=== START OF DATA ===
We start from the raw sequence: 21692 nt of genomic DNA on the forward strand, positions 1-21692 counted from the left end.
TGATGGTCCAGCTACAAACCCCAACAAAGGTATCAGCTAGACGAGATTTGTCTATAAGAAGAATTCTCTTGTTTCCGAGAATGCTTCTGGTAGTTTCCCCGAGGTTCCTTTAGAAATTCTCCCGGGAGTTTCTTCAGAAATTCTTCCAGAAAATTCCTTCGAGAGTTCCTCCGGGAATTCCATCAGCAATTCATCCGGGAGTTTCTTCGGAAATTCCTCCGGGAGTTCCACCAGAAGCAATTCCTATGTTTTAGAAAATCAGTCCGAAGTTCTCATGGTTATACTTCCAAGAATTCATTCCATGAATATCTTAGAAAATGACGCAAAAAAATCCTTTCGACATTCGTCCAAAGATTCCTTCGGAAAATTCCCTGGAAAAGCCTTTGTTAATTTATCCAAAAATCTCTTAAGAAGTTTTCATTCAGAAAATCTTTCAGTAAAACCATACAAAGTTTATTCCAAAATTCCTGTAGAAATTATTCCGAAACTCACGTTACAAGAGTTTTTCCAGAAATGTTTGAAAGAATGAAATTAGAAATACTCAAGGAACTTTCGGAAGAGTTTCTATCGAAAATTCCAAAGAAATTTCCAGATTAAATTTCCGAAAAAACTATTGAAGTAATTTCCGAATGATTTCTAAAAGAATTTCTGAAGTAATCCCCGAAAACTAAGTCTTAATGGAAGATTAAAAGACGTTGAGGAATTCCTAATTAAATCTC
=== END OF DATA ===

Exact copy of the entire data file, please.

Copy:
We start from the raw sequence: 21692 nt of genomic DNA on the forward strand, positions 1-21692 counted from the left end.
TGATGGTCCAGCTACAAACCCCAACAAAGGTATCAGCTAGACGAGATTTGTCTATAAGAAGAATTCTCTTGTTTCCGAGAATGCTTCTGGTAGTTTCCCCGAGGTTCCTTTAGAAATTCTCCCGGGAGTTTCTTCAGAAATTCTTCCAGAAAATTCCTTCGAGAGTTCCTCCGGGAATTCCATCAGCAATTCATCCGGGAGTTTCTTCGGAAATTCCTCCGGGAGTTCCACCAGAAGCAATTCCTATGTTTTAGAAAATCAGTCCGAAGTTCTCATGGTTATACTTCCAAGAATTCATTCCATGAATATCTTAGAAAATGACGCAAAAAAATCCTTTCGACATTCGTCCAAAGATTCCTTCGGAAAATTCCCTGGAAAAGCCTTTGTTAATTTATCCAAAAATCTCTTAAGAAGTTTTCATTCAGAAAATCTTTCAGTAAAACCATACAAAGTTTATTCCAAAATTCCTGTAGAAATTATTCCGAAACTCACGTTACAAGAGTTTTTCCAGAAATGTTTGAAAGAATGAAATTAGAAATACTCAAGGAACTTTCGGAAGAGTTTCTATCGAAAATTCCAAAGAAATTTCCAGATTAAATTTCCGAAAAAACTATTGAAGTAATTTCCGAATGATTTCTAAAAGAATTTCTGAAGTAATCCCCGAAAACTAAGTCTTAATGGAAGATTAAAAGACGTTGAGGAATTCCTAATTAAATCTC